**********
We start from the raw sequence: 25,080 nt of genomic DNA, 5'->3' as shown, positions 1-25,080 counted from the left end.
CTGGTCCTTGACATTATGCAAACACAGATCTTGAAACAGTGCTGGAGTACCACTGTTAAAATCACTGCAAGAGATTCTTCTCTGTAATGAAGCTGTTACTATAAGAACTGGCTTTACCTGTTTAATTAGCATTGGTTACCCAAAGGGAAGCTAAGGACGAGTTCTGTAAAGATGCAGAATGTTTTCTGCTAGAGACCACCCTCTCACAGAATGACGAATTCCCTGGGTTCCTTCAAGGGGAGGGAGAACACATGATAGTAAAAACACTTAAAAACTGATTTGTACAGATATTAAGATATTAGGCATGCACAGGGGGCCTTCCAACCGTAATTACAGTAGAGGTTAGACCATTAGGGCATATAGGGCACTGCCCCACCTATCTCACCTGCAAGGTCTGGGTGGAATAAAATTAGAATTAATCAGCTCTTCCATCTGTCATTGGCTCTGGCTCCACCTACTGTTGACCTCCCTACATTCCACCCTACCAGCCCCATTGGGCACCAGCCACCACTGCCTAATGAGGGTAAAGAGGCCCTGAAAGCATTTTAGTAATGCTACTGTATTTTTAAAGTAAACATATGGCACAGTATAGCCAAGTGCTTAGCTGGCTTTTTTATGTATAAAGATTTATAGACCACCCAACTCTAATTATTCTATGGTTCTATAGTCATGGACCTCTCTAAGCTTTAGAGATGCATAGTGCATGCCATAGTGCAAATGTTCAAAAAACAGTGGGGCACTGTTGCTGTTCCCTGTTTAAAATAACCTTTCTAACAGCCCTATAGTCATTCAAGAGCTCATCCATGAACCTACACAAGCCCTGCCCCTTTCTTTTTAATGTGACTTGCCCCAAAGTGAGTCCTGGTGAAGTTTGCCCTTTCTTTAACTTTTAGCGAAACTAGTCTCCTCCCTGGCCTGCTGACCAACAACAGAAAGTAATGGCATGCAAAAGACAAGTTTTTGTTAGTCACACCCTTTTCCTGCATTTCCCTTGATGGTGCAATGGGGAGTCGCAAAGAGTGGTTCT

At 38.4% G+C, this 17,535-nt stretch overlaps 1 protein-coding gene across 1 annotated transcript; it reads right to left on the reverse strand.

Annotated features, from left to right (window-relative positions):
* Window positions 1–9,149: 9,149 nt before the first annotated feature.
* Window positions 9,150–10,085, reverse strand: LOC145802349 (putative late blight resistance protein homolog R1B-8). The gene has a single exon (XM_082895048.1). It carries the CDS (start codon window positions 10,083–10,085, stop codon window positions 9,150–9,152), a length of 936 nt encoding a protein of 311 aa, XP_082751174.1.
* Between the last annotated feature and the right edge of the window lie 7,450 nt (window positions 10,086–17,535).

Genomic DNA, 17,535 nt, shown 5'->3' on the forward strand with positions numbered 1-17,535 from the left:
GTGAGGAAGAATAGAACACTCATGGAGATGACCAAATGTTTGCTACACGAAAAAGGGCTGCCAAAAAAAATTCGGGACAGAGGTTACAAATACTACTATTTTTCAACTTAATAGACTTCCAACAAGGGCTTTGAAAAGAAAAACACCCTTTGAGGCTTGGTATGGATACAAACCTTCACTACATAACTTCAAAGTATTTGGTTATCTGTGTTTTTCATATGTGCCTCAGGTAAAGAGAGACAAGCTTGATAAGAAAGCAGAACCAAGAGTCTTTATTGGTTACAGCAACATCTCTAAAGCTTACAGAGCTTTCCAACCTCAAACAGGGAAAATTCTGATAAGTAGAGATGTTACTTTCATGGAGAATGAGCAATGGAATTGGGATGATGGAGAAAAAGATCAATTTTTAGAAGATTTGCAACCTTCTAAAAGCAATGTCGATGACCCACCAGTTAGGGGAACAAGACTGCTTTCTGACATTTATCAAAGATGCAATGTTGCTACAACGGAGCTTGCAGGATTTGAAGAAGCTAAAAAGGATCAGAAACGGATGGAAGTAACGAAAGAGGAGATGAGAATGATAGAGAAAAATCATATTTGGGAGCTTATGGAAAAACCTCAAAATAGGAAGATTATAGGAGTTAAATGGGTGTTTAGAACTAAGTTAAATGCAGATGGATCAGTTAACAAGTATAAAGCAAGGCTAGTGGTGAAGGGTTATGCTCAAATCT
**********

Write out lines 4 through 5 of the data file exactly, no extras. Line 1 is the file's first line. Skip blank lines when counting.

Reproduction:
Annotated features, from left to right (window-relative positions):
* Window positions 1–9,149: 9,149 nt before the first annotated feature.